Hearsay ... the Journal of the Bar Association of Queensland
OOPS. Your Flash player is missing or outdated.Click here to update your player so you can see this content.
Book Review: Key Issues in Judicial Review Print E-mail

key-issues-intro.jpgEditor: Neil Williams
Publisher: The Federation Press 2014
Reviewer: Patricia Feeney, Queensland Bar

This publication is a collection of essays prepared for the Constitutional and Administrative Law Section of the New South Wales Bar Association. In each essay, the author discusses an issue of uncertainty or controversy in current Administrative or Constitutional Law. 

The volume is introduced by a paper delivered by the Honourable Patrick Keane to the New South Wales Bar Association: “Some Reflections on the Role of Courts in Public Law”.  With his faultless precision of perception, tempered by his accessible style and humour, Justice Keane confronts the boundaries of judicial intervention into the provinces of the executive and legislative branches of government. 

The issue is explored further in “Judicial Review of Executive Action: Tiers of Scrutiny or Tears of Frustration?” by the Honourable John Basten and “The Rationale for the Grant of Relief by Way of Judicial Review and Potential Areas for Future Development”  by Kristen Stern QC.  In different but equally informative ways, these two essays provide analyses of the aetiology of judicial review and the capacity for development of the jurisdiction as may be suggested by recent decisions both in Australia and overseas. 

The topic of the progression of Administrative Law is expanded in the Honourable Alan Robertson’s studied and insightful essay “Nothing Like the Curate’s Egg”, a consideration of the Administrative Review Council’s 2012 Report which deals with the relationship between the Administrative Decisions (Judicial Review) Act 1977 (Cth) and section 75(v) of the Constitution.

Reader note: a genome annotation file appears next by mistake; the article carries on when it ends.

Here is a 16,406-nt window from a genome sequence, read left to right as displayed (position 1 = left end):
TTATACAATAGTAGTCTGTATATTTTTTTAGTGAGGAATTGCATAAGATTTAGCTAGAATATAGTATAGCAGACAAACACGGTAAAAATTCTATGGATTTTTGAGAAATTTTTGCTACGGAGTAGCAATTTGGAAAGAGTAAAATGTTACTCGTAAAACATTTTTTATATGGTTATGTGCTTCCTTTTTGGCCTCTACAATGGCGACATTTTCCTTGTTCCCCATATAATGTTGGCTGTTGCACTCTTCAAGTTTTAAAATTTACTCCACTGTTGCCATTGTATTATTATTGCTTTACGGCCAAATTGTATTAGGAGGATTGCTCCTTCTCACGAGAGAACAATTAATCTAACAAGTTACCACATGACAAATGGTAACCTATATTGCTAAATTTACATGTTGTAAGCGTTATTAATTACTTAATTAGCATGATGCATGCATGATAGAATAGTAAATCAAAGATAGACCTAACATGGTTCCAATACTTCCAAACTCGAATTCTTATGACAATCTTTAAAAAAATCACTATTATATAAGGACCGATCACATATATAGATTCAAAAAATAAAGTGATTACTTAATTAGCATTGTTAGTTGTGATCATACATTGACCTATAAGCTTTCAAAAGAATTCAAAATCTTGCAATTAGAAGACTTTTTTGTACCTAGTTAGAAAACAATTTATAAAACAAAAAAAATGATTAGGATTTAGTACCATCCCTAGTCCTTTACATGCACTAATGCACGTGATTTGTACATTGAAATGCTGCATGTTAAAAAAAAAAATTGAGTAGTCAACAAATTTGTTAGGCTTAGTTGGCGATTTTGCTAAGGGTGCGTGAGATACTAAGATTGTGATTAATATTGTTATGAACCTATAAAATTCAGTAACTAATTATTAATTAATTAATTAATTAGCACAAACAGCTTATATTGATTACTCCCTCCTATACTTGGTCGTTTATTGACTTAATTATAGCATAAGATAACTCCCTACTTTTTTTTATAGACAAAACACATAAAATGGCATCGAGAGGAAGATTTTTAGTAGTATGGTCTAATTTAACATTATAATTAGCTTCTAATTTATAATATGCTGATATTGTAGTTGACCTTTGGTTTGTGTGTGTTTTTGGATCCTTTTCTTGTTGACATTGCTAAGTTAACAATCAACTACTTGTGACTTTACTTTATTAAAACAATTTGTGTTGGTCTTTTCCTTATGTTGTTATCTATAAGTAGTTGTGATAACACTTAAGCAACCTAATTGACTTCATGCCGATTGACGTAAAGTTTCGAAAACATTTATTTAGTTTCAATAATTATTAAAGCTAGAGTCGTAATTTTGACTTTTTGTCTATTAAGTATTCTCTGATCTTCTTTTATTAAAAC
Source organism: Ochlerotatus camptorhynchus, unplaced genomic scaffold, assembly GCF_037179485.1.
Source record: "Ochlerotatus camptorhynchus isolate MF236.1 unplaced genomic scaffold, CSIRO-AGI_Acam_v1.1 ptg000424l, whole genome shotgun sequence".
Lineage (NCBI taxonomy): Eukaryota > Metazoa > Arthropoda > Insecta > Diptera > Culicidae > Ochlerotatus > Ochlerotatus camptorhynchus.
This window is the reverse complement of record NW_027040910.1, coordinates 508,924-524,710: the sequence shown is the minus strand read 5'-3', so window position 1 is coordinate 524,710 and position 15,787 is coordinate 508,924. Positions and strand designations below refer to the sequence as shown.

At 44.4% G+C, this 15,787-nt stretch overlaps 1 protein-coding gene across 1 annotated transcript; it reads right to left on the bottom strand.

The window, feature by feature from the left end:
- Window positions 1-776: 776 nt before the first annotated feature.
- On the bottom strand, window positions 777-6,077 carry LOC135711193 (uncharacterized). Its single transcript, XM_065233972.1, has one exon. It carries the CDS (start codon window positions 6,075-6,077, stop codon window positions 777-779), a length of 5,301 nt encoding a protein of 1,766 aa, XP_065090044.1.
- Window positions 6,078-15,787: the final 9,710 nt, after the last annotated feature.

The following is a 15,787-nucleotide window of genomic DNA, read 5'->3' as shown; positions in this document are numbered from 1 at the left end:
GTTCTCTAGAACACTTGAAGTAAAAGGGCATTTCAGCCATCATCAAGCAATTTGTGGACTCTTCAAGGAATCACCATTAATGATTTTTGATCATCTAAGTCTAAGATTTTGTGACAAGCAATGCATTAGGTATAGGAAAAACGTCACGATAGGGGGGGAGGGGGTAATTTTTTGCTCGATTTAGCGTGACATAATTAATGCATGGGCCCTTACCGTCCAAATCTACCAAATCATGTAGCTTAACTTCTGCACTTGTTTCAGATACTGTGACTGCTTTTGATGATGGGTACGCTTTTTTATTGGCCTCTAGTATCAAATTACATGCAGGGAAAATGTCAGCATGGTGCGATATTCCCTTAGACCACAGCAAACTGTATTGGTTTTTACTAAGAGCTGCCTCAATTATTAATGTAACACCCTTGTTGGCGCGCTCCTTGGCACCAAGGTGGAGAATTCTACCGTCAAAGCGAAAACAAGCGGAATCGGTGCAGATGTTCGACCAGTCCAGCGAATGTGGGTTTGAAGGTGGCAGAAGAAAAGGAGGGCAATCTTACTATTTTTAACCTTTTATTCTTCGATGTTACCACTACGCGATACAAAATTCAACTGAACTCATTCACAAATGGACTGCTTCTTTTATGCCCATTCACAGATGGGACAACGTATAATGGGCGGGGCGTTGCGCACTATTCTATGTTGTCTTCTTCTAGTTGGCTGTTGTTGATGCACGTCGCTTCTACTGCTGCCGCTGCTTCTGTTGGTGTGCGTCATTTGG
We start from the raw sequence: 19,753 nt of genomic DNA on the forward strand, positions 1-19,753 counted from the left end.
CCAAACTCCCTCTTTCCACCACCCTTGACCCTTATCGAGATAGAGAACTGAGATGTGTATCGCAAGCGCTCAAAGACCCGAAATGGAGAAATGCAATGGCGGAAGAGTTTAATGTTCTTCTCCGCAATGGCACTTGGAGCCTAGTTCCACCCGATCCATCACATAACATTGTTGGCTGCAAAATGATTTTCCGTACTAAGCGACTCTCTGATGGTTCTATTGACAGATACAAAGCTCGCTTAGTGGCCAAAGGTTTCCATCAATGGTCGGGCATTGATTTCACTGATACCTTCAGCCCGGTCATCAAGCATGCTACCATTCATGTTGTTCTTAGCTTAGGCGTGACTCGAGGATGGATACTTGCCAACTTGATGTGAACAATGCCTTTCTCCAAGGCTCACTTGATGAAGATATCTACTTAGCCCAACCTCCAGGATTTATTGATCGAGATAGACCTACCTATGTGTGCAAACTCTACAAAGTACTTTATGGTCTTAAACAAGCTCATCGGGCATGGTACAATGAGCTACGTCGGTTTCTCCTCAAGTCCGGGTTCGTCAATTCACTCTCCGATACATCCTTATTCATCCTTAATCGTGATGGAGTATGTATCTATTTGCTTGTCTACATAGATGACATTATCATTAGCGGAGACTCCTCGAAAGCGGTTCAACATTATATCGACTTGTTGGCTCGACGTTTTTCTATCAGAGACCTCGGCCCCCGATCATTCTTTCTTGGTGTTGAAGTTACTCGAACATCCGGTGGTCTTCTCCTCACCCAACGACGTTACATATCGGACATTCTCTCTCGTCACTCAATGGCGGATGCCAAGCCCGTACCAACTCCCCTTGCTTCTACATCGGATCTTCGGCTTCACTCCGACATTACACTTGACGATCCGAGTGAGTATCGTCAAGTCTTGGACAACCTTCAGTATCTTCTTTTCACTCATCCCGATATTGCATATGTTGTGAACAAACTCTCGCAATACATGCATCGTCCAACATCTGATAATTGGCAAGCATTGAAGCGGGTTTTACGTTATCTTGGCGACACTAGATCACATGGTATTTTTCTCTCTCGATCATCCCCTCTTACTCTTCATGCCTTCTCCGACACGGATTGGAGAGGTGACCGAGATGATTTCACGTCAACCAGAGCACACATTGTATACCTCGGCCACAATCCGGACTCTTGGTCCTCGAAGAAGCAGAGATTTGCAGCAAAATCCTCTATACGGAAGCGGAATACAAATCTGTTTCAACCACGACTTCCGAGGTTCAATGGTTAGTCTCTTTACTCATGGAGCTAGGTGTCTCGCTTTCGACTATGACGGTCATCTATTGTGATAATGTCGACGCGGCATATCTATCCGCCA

Several of the essays focus on topics directly relevant to the practical aspects of Administrative Law and judicial review.  These essays include “The Concept of Jurisdictional Error” by Jeremy Kirk SC; “Satisfaction as a Jurisdictional Fact – A Consideration of the Implications of SZMDS” by James Hutton; Theresa Baw’s paper “Illogicality, Irrationality and Unreasonableness in Judicial Review”; “The Use of the Blue Pencil – Partial Invalidity” by Stephen Lloyd SC and Houda Younan; and “Evidence in Public Law Cases” by Neil Williams SC and Alan Shearer. In concert, these essays provide a comprehensive analysis of recent case law and the developments in interpretation of relevant legislation.  The pragmatic approach taken by all the authors provides constructive guidance for the resolution of problems faced in daily practice and demonstrates the extensive experience of those authors.

Two of the essays appear to address very specific sub-sets of Administrative Law, namely, “Constitutional and Administrative Law Aspects of Tax” by Geoffrey Kennett SC and David FC Thomas and “The Relevancy Grounds in Environmental and Administrative Law” by Richard Lancaster SC and Stephen Free.  However, in addition to the niche topics to which they are addressed, the information provided in these essays remains relevant to a much broader range of subjects.

First Parliamentary Counsel Peter Quiggin PSM focuses on various aspects of legislative drafting in his essay “Statutory Construction: How to Construct and Construe, a Statute”.  The commentary on this paper by Justice Nye Perram ably addresses the challenges faced by those charged with interpreting legislation in the context of individual cases rather than the eclectic policy considerations paramount in the minds of those drafting and introducing it.

The essays collected in this publication are uniformly well considered and well written. The authors focus on matters directly relevant to daily practice.  The volume has been intelligently edited by Neil Williams SC and contains an erudite forward by Chief Justice Allsop of the Federal Court of Australia.  It provides an invaluable resource to any practitioner whether highly experienced in public law or coming to it as a beginner.

Patricia Feeney

| | | | | |